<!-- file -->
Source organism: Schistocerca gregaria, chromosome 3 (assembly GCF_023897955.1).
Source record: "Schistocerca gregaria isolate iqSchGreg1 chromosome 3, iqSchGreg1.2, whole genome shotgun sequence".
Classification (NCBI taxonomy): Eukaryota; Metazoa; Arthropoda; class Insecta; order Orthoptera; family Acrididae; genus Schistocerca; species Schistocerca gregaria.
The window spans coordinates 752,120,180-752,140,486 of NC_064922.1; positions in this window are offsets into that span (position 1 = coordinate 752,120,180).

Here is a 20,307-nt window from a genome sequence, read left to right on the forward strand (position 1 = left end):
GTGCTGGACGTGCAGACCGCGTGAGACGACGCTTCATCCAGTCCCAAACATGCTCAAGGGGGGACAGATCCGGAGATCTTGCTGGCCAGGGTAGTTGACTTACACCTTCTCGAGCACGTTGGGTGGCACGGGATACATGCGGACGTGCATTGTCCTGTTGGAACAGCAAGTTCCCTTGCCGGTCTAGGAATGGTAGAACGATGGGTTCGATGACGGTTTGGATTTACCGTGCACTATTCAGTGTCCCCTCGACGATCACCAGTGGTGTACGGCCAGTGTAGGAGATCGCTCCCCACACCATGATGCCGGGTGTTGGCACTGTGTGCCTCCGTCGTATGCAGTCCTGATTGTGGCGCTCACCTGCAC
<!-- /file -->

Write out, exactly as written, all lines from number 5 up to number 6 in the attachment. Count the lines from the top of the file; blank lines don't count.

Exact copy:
Here is a 20,307-nt window from a genome sequence, read left to right on the forward strand (position 1 = left end):
GTGCTGGACGTGCAGACCGCGTGAGACGACGCTTCATCCAGTCCCAAACATGCTCAAGGGGGGACAGATCCGGAGATCTTGCTGGCCAGGGTAGTTGACTTACACCTTCTCGAGCACGTTGGGTGGCACGGGATACATGCGGACGTGCATTGTCCTGTTGGAACAGCAAGTTCCCTTGCCGGTCTAGGAATGGTAGAACGATGGGTTCGATGACGGTTTGGATTTACCGTGCACTATTCAGTGTCCCCTCGACGATCACCAGTGGTGTACGGCCAGTGTAGGAGATCGCTCCCCACACCATGATGCCGGGTGTTGGCACTGTGTGCCTCCGTCGTATGCAGTCCTGATTGTGGCGCTCACCTGCAC